Just Culture isn't a nonpunitive error reporting system and in no way negates the responsibility of the caregiver's accountability or organizational liability. Adopters of Just Culture recognize that errors need serious investigation and critical evaluation of facts.4 Counseling, remediation, termination, and possible criminalization of errors aren't removed from this theory.11 Just Culture seeks to promote organizational commitment to universal safety in healthcare by increasing awareness, error reporting education, performance, and industry compliance.12 Additionally, Just Culture helps prevent errors by looking forward and anticipating when and where errors may occur and how they can be prevented.

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Translating Just Culture into Magnet® readiness

Structural empowerment showcases organizational structure, personnel policies and programs, community engagement, images of nursing within the organization, and professional development.13 Magnet Recognition is granted to organizations that create an infrastructure of collaboration among all staff members and foster a culture of shared decision making. According to one article, nurses reported feeling empowered, more satisfied with their work, more able to contribute to the organization as a whole, and more likely to report problems when related to quality of care issues in hospitals that are able to make the “links” between structural empowerment, Magnet, and a culture of safety.1 Additionally, nurses who felt supported and empowered by their managers and organizations were more likely to stay at their current place of employment.14

Exemplary professional practice discusses professional models of care, uses of consultation and resources, autonomy within the organization, nurses as teachers, and interdisciplinary relationships.13 Just Culture has the potential to increase retention rates for hospitals; reinvent nurse administrators through a deeper understanding of transparency, disclosure, and public reporting; and establish the foundation for the transformation of nurse satisfaction. Not only does it promote personal development through critical self-evaluation and mastery of awareness, but it can also create better opportunities for achieving Magnet recognition and quality of patient care.15 One of the major considerations for attaining Magnet recognition is direct care nurse retention rates.16 Nurses who feel compelled to promote safety and organizational unity are likely to stay at their current place of employment. Additionally, morbidity and mortality are lower at Magnet facilities because they tend to employee nurses who are more experienced with higher levels of education and have less turnover of nursing staff.17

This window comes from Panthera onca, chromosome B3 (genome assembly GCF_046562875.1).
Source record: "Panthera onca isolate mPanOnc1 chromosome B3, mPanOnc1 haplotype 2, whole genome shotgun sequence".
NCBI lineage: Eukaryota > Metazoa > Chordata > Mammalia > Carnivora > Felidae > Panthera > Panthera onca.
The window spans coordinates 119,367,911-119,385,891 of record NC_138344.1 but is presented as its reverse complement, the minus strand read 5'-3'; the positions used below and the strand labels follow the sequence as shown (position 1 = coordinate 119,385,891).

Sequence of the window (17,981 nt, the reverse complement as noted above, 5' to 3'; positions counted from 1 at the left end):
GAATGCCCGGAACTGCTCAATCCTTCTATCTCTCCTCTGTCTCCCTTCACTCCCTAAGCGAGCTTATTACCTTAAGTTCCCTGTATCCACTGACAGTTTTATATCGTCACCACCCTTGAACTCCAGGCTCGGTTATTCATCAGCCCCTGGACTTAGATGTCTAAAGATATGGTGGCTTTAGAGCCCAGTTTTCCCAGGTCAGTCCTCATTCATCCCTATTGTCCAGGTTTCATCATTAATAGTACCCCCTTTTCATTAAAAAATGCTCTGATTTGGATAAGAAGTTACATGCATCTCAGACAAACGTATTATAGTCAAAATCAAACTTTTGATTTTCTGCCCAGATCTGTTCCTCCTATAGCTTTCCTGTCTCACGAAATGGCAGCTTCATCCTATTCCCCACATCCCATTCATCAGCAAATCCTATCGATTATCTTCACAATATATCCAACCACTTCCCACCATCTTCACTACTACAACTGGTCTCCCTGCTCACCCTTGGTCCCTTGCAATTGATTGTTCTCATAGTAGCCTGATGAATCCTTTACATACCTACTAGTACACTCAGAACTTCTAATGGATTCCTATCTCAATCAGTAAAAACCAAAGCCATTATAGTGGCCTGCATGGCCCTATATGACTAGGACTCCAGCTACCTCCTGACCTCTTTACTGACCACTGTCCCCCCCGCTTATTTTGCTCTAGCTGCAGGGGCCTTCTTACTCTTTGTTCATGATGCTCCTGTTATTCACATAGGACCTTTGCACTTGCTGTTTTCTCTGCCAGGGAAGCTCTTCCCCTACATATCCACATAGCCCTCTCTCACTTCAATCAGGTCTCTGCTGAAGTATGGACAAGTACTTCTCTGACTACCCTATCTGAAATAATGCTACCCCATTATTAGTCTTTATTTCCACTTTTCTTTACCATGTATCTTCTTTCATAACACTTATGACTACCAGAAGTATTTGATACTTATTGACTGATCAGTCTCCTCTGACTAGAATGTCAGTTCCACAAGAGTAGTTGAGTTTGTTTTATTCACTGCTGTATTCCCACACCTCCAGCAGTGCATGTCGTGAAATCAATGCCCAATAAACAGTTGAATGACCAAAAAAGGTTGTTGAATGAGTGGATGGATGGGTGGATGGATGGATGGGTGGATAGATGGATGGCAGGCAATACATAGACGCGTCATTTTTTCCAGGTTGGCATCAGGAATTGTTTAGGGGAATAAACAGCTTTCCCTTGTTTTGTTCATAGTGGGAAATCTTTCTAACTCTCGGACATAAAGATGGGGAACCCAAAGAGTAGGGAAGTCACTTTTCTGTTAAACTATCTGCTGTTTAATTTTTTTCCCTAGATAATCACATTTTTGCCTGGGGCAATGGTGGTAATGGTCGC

Transformational leadership displays the quality of nursing leadership and management style of the organization.13 Leadership skills and management styles influence all aspects of nursing care because of the amount of time nurse managers and nurse administrators spend with frontline nurses and their ability to empower and engage staff. One study reported that an employee's opinion of his or her nurse manager or supervisor had greater impact on their intent to stay with an organization than their satisfaction with the organization itself.18 Another study, conducted in Australia, reported that the morale of nurses was greatly influenced by the nurse administrator and had a huge impact on retention, turnover, workplace health, and quality of care and safety issues.19 Nurse administrators must have substantial knowledge of their organization to create opportunities for change and enhance programs and processes that create a culture of shared governance and commitment.20

New knowledge, innovation, and improvements demonstrate organizational commitment to quality improvement.13 New knowledge is one of the biggest benefits of Just Culture. Exposing errors, mistakes, and weaknesses within the patient care domain and healthcare systems promotes opportunities for the entire organization to learn for the purpose of creating positive patient outcomes. Just Culture cultivates innovation and improvements by investigating errors and designing systematic efforts to prevent future ones. Innovation involves risk, creativity, and trust that those doing a particular job understand the nature of the activities most intimately and are uniquely able to identify areas of improvement.

Empirical outcomes demonstrate the quality of care within an organization translated through numerical data.13 Empirical outcomes are supporting data that hospitals and healthcare system collect over many years to prove that they've achieved the required elements for Magnet recognition. Additionally, numerical data help identify the strengths and weaknesses of various programs, core measures, and initiatives within an organization. This information is significant for national benchmarking and reveals areas of success and areas for improvement.

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Blending cultures